Updated: Aug 15
Cruising down the interstate in Missouri with my brother in law at the wheel, I'm thinking of the last family trip we took over a year ago.
I can see the guys hefting the luggage onto the pòt chay on top of the Toyota Prado, and mom in law bustling out of the little pink house with more. And more. I can feel the huge thorn that poked thru my sandal as I walked out into the raje behind the very last gas station on Route 9 on the way up Monn Kabrit, because that thorn patch was the last chance for a pit stop. I can smell the fried chicken and rice that mom-in-law brought along in her tin stacking bowls. My very sensitive pregnant nose could hardly handle it although I'm sure it was very delicious food.
We were headed to retreat in Hinche. I have such good memories of drinking hot chocolate in the church in the mornings, singing with my Blanchard friends in the choir, and all the jokes and speeches and fancy clothes and Bible quizzes with prizes. I remember walking to get pica pollo one evening with Pastor Elder and having Coke on the little balcony of our tiny hotel after dark. I would re-do that trip in a heartbeat.
We are on the way home from another trip today, but this one has been quite different. Although we did bring chicken legs along to eat on the way and we managed to hit a few fairly sketchy bathrooms, but no walking thru a thorn patch. We are 6 people in my parents Suburban instead of 11 in the Prado. And we're barrelling down a USA interstate covering 75 miles in an hour instead of creeping up a narrow mountain road behind a huge kamyon. The boys are driving this time and everyone is pitching in money for gas. I have a baby to keep entertained with bananas and goldfish crackers and books.
Instead of retreat, we've been at a Haitian missionary reunion. Zèzè says he qualified to go only because he's married to a former missionary, which makes me roll my eyes. It was a lovely weekend and I heard so much about legacy, how we are all a product of our experiences and the people who came before us.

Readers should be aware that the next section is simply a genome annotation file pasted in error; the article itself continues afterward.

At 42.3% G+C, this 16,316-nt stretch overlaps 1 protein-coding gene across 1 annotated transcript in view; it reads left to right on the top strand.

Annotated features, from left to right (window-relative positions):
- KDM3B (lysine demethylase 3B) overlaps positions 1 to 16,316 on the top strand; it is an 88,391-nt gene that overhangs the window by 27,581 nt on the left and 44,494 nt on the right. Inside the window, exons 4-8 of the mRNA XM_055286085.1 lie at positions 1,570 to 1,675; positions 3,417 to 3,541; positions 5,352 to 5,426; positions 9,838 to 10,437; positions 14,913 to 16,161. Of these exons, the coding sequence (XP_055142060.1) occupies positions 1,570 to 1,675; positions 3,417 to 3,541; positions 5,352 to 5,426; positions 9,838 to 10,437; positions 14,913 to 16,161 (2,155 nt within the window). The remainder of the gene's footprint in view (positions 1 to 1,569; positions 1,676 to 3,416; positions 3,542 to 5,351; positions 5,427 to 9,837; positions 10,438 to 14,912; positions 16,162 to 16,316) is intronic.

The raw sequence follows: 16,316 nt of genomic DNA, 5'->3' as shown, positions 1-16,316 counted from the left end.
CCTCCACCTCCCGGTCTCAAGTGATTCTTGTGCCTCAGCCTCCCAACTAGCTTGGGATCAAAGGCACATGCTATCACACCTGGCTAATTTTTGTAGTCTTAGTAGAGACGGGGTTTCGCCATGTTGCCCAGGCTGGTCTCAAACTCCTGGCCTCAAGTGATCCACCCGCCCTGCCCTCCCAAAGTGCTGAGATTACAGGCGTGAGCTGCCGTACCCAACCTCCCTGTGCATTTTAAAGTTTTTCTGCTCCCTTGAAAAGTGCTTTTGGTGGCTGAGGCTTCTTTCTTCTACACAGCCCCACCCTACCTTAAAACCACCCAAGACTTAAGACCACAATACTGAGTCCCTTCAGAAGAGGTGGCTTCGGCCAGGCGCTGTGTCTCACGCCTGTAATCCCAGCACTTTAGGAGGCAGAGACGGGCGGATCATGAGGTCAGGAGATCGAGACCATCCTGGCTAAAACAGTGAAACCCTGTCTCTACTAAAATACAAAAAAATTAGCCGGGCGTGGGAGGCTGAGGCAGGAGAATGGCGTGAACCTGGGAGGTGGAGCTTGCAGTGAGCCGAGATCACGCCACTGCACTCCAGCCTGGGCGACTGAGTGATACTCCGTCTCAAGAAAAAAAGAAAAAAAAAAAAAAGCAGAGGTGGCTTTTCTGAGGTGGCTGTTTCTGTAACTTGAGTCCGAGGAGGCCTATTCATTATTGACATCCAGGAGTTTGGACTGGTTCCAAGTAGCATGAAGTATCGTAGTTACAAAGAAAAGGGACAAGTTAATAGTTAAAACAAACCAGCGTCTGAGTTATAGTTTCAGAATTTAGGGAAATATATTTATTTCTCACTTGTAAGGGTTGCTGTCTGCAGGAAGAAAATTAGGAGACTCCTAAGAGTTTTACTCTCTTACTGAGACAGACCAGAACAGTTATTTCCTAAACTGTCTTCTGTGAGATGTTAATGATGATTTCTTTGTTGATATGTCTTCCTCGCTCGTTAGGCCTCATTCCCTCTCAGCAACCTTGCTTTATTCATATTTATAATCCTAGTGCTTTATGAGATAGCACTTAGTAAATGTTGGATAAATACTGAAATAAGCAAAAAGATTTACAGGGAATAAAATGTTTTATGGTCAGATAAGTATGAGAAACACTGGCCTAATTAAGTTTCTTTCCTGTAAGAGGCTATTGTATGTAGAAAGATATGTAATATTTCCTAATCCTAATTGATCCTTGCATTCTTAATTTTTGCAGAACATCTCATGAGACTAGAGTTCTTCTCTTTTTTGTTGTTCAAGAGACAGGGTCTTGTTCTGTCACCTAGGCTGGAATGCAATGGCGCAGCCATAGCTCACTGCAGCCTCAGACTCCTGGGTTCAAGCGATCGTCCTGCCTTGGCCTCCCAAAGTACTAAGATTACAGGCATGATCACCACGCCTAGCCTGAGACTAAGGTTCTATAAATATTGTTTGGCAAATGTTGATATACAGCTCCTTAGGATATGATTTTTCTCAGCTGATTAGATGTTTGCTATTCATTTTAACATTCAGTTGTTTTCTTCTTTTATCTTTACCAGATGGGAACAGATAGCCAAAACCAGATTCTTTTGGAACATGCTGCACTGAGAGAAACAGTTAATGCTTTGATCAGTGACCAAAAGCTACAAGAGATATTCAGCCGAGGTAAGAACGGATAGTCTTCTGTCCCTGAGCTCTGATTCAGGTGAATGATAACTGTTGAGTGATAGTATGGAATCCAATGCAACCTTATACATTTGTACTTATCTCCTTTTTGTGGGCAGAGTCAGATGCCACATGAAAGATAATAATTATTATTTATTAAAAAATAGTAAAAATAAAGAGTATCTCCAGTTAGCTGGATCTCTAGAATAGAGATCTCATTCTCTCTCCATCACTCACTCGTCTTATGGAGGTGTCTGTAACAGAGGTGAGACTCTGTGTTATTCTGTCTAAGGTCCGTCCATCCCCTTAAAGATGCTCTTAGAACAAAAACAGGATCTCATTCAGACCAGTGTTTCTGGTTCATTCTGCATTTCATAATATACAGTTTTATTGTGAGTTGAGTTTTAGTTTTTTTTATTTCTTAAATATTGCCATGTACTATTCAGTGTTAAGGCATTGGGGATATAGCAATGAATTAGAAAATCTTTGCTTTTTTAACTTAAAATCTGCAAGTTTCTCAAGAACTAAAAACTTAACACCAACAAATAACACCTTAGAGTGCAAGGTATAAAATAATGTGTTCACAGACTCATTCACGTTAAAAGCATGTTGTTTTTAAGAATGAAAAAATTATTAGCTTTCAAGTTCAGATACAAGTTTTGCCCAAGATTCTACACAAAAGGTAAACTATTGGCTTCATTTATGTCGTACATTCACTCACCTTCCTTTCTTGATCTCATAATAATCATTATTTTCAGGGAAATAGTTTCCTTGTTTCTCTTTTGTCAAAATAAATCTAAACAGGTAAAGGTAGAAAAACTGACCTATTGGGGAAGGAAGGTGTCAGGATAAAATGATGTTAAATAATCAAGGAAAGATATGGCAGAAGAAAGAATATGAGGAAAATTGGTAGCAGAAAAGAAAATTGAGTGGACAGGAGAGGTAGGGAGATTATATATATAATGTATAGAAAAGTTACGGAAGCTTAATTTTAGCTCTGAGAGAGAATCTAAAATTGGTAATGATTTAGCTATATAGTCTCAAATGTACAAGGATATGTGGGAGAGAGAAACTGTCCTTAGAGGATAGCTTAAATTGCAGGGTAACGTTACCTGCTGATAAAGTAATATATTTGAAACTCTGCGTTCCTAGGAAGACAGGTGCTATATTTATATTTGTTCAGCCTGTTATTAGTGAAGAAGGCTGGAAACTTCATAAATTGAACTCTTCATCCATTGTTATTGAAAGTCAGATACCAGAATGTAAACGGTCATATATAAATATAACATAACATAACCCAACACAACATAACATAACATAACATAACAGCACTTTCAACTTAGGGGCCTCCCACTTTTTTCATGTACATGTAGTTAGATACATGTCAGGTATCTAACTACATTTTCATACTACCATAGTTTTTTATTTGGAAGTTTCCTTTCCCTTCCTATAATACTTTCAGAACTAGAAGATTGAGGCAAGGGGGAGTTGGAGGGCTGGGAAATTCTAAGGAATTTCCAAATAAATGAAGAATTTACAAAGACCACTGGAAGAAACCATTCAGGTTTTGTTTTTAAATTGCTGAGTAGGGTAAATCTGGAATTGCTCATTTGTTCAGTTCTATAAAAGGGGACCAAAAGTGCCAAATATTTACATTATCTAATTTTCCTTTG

I just want to say that I'm grateful for the legacy I've received. I suppose it started with our ansestors who had the faith to take a boat across the ocean to a new world. I have thought about them a lot during this last year of being in the middle of immigrant culture.
More recently, there was my Grandpa who was always happier in Mexico than the USA, and my Grandma who treated machete wounds and helped deliver babies and also managed to have 10 children of her own in only 13 years. I'm thankful that God gave my mom the dream of adopting a baby, and that my dad was willing to go orphanage visiting with her in Mexico until they found the right one.
And it was so awesome to hear your stories this weekend at the reunion. So many of you know my husband's family and even his grandparents, which I never met. Someone said when dad-in-law was engaged, he was so excited about getting married that he ran his bike into a parked car. That's just really funny to think about. I admire your courage. You dealt with hurricanes and earthquakes, walked so many miles of mountain paths, raised bilingual children, and spent years of your life away from your family with no smartphones to keep in touch. It's remarkable that you still talk about it all with such positivity. It's amazing to see the friendships you formed that are still alive generations later.
If you ever doubt that what you did was worth it, you can remember that in a way you created the family I have today. The long hikes across mountains. The sometimes awkward but oh so fulfilling relationships. The polite eating of strange food. The lonesomeness for home. The long stuffy nights that were too hot to sleep. The evenings of praying about a complicated situation. All of that made it possible for me to have the family that I do.
So thank you to all of you who gave me the chance to raise a little brown baby with wild hair that breaks out dancing as soon as she hears any kind of music. Thank you for giving me the chance to cook rice and beans and poul fri for a hungry gang every day. It's worth scrubbing the thick layer of grease off the stove and washing a chodie stuck with gratin. I will treasure these days of being the big loud family that turns heads in town, talking kreyòl to the American mail lady because I can't even remember which language is which anymore, and singing from the Chan Kretyen in the mornings with the person I love most in the world.
If anyone can say that going to Haiti changed their life for the better, it's me. And I hope that our family can leave a legacy like you have.